Finding a part-time job is easy enough–finding a good one is a sharp rock right in the tookus. You need to think about schedule flexibility, pay, transportation, etc., but the question most often forgotten until it’s too late is: How much of your soul are you willing to sacrifice for that paycheck? Consider these when you’re looking for a job:
What do you know about the business? Research a company before working there, ask around and visit as a customer to get a feel for the place. According to Dana Freehauf, supervisor at Cheesy Jane’s on Broadway, one of the biggest perks of hiring students is that they are often familiar with the company’s environment. Having background information means knowing what to expect, making you more likely to enjoy and be good at your job.
Are a lot of the employees new? It’s hard to learn this before you’ve begun employment, but if you ask around and many of your fellow minimum-wage slaves have only been around for a couple months, it could indicate issues like a creepy manager, bad pay or lousy hours.
What sort of music do they play? Jobs exist where you can listen to your own music, but they often require a degree. You’re likely to be subjected to whatever the company plays and this may seem trivial but, trust me, listening to gems like “Build Me Up Buttercup” and “Girls Just Want to Have Fun” on loop on a bad day will drive you over the edge.
Do you hang out there? Working at your favorite hangout could ruin it for you (who wants to go to work on their day off, for instance?), but the reverse can also be true because you’re already familiar with the business and employee discounts make everyone happy.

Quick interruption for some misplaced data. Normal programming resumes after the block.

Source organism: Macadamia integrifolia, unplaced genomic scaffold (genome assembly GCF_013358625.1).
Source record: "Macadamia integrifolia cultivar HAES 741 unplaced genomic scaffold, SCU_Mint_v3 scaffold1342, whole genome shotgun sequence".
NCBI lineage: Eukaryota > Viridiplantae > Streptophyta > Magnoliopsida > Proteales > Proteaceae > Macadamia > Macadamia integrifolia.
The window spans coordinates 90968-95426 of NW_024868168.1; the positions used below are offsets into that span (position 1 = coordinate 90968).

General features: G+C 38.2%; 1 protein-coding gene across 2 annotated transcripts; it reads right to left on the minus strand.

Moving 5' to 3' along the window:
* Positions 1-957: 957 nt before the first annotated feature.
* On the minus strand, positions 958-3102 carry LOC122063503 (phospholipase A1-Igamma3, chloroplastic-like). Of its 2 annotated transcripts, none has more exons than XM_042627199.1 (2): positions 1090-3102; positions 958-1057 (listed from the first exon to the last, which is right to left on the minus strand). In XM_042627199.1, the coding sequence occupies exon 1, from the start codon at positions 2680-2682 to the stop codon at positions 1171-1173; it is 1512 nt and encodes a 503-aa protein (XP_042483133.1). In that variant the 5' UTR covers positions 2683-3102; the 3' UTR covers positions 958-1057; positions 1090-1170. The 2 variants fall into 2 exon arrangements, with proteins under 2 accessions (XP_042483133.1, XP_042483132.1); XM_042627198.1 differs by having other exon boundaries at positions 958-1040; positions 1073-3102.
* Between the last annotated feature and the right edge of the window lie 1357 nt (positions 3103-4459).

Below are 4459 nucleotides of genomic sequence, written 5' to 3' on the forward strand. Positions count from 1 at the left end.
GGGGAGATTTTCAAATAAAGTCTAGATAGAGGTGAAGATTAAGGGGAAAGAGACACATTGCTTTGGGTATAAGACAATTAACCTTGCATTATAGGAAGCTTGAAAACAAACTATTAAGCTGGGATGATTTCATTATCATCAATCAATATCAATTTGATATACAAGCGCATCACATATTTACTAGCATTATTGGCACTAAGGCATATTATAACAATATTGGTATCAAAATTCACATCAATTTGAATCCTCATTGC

How clean is it? I made it one day in a fast food joint that shall remain nameless, all it took was seeing the kitchen. Whether a place is crawling with nightmare-fuel or spotless in an intimidating way, it has to fit into your comfort zone and says a lot about your coworkers, employers and clientele. Don’t be afraid to ask for a tour before you accept a position.
When you’re looking for work, don’t overlook the resources provided by your school; whether you go to SAC, Trinity or UTSA, there are offices full of people being paid to help you find a job. Your professors are also a great resource, as are student job fairs. The trick is to find a place that fits your needs and has a need for your skills—if you can do that, you will be a happy, employed clam for the rest of your college days.
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